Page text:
China’s rapid growth is often forgotten when analysing the country’s human rights record, but these issues should not be ignored in the rush for super-power status, writes Antony Loewenstein.
Amidst all the current stories about China and the Beijing Olympics, it’s easy to forget that the country has progressed extraordinarily fast in the past decade. Some facts are in order:
- 30,000: The expected number of Chinese MBA graduates in 2008. The number in 1998: 0
- 500: The number of coal-fired power plants China plans to build in the next decade
- 540 million: Number of mobile phone users in China, with an increase of 44 million in the past six months
- 33: The number of Chinese journalists thought to be held in prisons in 2008
- 22: The number of suicides per 100,000 people, about 50 per cent higher than the global average. Suicide is the fifth most common cause of death in China, and the first among people aged between 20 and 35
- 30: The number of different animal penises on the menu at Guolizhuang, Beijing’s ”˜penis emporium’. A yak’s costs about …£15, while a tiger’s (which must be pre-ordered) will set you back …£3,000
Of course, China has come a long way in the last years, something revealed by this hilarious news story from 1982 about “sexy adverts” upsetting a Chinese workman. At that stage, advertising had only returned to public visibility after years of being banned as a “bourgeois capitalist practice.”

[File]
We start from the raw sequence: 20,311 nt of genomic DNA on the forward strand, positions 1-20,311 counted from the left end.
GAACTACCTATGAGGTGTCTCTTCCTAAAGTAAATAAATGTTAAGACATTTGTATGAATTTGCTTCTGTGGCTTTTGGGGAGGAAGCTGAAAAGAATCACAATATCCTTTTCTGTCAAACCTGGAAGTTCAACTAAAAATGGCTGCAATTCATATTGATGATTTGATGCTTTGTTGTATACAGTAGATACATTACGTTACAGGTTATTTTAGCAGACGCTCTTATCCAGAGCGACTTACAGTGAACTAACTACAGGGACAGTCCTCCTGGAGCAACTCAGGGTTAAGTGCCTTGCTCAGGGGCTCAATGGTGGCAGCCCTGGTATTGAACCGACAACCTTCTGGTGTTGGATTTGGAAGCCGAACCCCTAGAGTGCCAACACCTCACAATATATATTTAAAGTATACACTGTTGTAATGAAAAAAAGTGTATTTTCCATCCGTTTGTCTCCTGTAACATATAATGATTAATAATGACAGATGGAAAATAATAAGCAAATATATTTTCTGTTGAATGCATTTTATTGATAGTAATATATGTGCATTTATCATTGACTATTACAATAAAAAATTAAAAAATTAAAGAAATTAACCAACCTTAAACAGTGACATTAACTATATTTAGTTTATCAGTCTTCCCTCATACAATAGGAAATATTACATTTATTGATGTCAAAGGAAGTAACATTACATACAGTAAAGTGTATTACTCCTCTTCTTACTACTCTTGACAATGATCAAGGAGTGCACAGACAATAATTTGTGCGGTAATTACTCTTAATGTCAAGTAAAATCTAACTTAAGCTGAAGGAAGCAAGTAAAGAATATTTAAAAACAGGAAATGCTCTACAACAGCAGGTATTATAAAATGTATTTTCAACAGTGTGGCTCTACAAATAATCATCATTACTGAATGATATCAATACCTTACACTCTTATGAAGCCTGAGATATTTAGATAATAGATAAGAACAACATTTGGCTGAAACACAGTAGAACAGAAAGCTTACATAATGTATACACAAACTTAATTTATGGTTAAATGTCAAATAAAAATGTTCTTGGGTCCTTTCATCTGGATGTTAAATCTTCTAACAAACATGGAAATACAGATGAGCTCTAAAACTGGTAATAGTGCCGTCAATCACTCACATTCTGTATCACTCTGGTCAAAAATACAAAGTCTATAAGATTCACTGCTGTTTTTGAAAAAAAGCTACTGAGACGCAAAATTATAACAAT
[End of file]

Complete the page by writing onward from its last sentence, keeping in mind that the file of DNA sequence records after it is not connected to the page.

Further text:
The last months have revealed intense anger towards perceived Western-led, anti-Chinese media coverage. Death threats against foreign journalists is increasing, according to a recent warning issued by the Beijing-based Foreign Correspondents Club. Chinese bloggers want to talk about patriotism and protestors in Korea who attacked Chinese students during the torch relay. Interestingly, Vietnamese bloggers recently expressed their displeasure about past Chinese behaviour.
Despite these issues, however, the regime is busily trying to present a welcoming face to the hundreds of thousands of visitors expected in August. The news that authorities won’t guarantee web freedom during the Games is a bad omen as is the arrest of yet another freelance writer. Zhou Yuanzhi was charged with “inciting subversion of state power.”
Tibet remains a thorn in the side of the authorities (and a provocative piece in last week’s Financial Times argued that the province had a stronger international law case for self-rule than Kosovo). The Dalai Lama and his cause are still misunderstood in the West. The leader of the Tibetan people is angry towards China but remarkably conciliatory. The charged area of Xinjiang remains under the Chinese jackboot.
While the political masters attempt to avoid potential embarrassments, Western multinationals continue to operate like business as usual (despite Google being investigated by Chinese officials for possibly breaching state secrecy laws by showing “illegal” maps of the country.)
Google co-founder Sergei Brin told last week’s shareholder meeting that he was “pretty proud of what we’ve been able to accomplish in China”¦Google has a far superior track record than other internet search companies in China.” What’s a little censorship when there is money to be made? Unveiling a translation service to rival search engine’s Baidu’s dominance is a clear sign of future directions. At least Reporters Without Borders asked a few pointed questions at the Adidas shareholders meeting about the company’s attitude to human rights abuse in China. They received little positive response.
The Western fear of China is never far below the surface, however. China bashing is the favoured sport of the American presidential nominees but achieves little. Respectful dialogue between the various sides is the only rational way forward.